Is Congress more religious than Americans – or just more cynical?


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s with most questions of values, the debate is not about the observable facts but what the facts mean. Even two astronomers can agree about celestial movements, but disagree about why objects move that way.
    The facts, in brief: The 111th Congress appears to be more religious than the American people. Ninety-nine percent of the new Congress claims a religious affiliation, compared with only 84% of the American people. (See yesterday’s post for more details).
    What do these facts mean?
    Just a way to get votes, says Eoghan: “If the Congress found out they could get more votes by using yellow ball point pens, wearing orange wing-tips and magenta beanies, you’d see them all doing exactly that…That’s all that religious affiliation really means, they are using any means available to them to GET VOTES.”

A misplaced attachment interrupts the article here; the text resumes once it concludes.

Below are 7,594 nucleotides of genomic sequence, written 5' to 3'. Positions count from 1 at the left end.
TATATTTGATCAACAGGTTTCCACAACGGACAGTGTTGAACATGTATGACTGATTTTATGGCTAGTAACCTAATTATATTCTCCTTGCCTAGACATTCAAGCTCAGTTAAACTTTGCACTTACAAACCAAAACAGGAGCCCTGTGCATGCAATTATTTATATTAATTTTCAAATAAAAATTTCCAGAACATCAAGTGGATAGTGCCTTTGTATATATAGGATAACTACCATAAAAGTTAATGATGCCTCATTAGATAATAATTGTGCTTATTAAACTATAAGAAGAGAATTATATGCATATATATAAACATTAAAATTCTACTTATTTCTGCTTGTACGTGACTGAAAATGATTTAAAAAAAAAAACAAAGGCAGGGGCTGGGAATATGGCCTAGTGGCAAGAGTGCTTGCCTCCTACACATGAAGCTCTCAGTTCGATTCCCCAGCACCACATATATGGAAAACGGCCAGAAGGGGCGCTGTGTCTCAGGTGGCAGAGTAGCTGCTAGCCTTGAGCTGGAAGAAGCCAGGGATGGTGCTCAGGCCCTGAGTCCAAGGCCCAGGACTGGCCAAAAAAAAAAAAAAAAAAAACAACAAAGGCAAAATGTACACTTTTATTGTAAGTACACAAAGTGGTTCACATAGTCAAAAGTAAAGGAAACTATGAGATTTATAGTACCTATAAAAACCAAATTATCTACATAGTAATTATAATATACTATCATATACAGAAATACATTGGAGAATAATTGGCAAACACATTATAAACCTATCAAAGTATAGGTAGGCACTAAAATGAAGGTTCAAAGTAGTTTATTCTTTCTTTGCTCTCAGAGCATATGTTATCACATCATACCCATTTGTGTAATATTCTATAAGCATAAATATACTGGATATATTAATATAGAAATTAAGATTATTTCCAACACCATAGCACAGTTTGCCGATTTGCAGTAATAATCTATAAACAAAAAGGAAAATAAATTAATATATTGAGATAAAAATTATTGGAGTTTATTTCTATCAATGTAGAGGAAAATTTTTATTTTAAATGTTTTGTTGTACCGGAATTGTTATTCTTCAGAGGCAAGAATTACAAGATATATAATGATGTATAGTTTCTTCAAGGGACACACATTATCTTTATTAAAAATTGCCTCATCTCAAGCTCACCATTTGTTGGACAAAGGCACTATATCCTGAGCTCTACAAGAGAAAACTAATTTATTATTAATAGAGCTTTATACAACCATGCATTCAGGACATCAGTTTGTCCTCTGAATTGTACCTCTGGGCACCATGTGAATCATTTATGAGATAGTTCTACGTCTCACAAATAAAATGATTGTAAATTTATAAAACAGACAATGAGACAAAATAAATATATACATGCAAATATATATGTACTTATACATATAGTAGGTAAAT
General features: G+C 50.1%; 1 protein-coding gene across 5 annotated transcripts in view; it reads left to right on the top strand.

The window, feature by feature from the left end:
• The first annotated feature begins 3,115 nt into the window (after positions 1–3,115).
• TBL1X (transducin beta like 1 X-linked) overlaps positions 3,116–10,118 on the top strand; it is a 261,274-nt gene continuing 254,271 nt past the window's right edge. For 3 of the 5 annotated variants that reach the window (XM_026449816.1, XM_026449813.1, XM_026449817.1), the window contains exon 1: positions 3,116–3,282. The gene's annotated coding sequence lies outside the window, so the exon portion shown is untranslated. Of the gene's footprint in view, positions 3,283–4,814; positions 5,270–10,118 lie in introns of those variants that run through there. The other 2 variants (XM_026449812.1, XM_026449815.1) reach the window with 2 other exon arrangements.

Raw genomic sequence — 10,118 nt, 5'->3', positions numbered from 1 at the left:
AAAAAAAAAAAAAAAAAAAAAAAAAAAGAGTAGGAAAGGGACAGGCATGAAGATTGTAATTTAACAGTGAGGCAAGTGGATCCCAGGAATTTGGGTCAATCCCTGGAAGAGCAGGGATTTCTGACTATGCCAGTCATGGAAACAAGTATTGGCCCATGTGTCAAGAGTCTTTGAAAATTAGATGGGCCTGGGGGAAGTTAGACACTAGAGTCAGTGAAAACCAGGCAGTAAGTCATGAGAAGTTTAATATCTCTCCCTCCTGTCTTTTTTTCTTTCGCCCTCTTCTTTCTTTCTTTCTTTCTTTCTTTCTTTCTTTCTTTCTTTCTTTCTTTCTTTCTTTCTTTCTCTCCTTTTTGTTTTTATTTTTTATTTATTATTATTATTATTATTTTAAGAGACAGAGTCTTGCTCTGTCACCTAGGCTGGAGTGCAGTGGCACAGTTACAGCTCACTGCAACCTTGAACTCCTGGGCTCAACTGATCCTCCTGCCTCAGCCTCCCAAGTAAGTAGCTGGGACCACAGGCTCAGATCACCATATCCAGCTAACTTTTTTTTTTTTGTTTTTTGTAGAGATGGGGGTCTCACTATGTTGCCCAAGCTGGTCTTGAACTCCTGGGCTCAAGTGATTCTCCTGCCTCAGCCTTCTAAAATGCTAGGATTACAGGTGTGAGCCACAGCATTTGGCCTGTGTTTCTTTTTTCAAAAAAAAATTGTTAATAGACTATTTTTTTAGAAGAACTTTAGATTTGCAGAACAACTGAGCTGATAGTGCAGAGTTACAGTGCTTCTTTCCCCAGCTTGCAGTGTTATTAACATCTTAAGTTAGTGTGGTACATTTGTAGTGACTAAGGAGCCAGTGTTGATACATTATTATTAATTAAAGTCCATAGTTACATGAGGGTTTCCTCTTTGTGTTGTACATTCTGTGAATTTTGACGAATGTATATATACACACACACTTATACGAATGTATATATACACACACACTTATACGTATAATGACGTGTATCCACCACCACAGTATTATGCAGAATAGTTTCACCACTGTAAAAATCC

Good point. No doubt some members of Congress have a religious affiliation just because they want votes. A religious affiliation is part of a successful political resume.
    But why is a religious affiliation necessary? Sure, some Senators and Representatives claim a religion out of naked cynicism and expediency. But even for cynical members of Congress, why is it necessary to fake a religious affiliation?
    In most of Europe, claiming a religious affiliation is a surefire way to get defeated in elections. In America, it helps to get votes.
    The true motives and actual beliefs of our Senators and Representatives are not important. What’s important is what the need to have a religious affiliation means.
    We Americans require our political leaders to reflect our ideals. Religion is an American value. America is an odd secular society because religion is so much a part of it. The religious composition of the 111th Congress is evidence of it. Even if we don’t personally have a religious affiliation, we prefer that our leaders do – even if some cynically claim a religion just to get votes.

    But, what do you think about this?
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